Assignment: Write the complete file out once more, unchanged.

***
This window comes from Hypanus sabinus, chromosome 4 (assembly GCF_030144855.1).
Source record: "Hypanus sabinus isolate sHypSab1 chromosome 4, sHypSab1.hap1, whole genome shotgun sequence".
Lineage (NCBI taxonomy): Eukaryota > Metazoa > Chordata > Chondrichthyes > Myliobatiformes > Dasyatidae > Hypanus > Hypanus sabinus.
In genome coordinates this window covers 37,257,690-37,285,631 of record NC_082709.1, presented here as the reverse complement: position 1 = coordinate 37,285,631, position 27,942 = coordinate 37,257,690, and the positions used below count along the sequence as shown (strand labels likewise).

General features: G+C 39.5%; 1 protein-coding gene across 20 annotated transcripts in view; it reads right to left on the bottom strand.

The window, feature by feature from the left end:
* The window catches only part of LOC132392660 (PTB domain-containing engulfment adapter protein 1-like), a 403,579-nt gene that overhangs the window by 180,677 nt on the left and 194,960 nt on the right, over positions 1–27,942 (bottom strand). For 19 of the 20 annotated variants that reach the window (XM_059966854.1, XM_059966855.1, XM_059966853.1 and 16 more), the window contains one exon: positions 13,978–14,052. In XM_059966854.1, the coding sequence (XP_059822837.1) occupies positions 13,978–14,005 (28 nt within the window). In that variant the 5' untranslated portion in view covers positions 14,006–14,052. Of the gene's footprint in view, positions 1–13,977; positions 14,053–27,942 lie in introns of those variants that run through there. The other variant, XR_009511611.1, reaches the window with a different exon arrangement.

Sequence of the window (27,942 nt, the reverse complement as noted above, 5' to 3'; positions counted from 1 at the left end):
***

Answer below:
This window comes from Hypanus sabinus, chromosome 4 (assembly GCF_030144855.1).
Source record: "Hypanus sabinus isolate sHypSab1 chromosome 4, sHypSab1.hap1, whole genome shotgun sequence".
Lineage (NCBI taxonomy): Eukaryota > Metazoa > Chordata > Chondrichthyes > Myliobatiformes > Dasyatidae > Hypanus > Hypanus sabinus.
In genome coordinates this window covers 37,257,690-37,285,631 of record NC_082709.1, presented here as the reverse complement: position 1 = coordinate 37,285,631, position 27,942 = coordinate 37,257,690, and the positions used below count along the sequence as shown (strand labels likewise).

General features: G+C 39.5%; 1 protein-coding gene across 20 annotated transcripts in view; it reads right to left on the bottom strand.

The window, feature by feature from the left end:
* The window catches only part of LOC132392660 (PTB domain-containing engulfment adapter protein 1-like), a 403,579-nt gene that overhangs the window by 180,677 nt on the left and 194,960 nt on the right, over positions 1–27,942 (bottom strand). For 19 of the 20 annotated variants that reach the window (XM_059966854.1, XM_059966855.1, XM_059966853.1 and 16 more), the window contains one exon: positions 13,978–14,052. In XM_059966854.1, the coding sequence (XP_059822837.1) occupies positions 13,978–14,005 (28 nt within the window). In that variant the 5' untranslated portion in view covers positions 14,006–14,052. Of the gene's footprint in view, positions 1–13,977; positions 14,053–27,942 lie in introns of those variants that run through there. The other variant, XR_009511611.1, reaches the window with a different exon arrangement.

Sequence of the window (27,942 nt, the reverse complement as noted above, 5' to 3'; positions counted from 1 at the left end):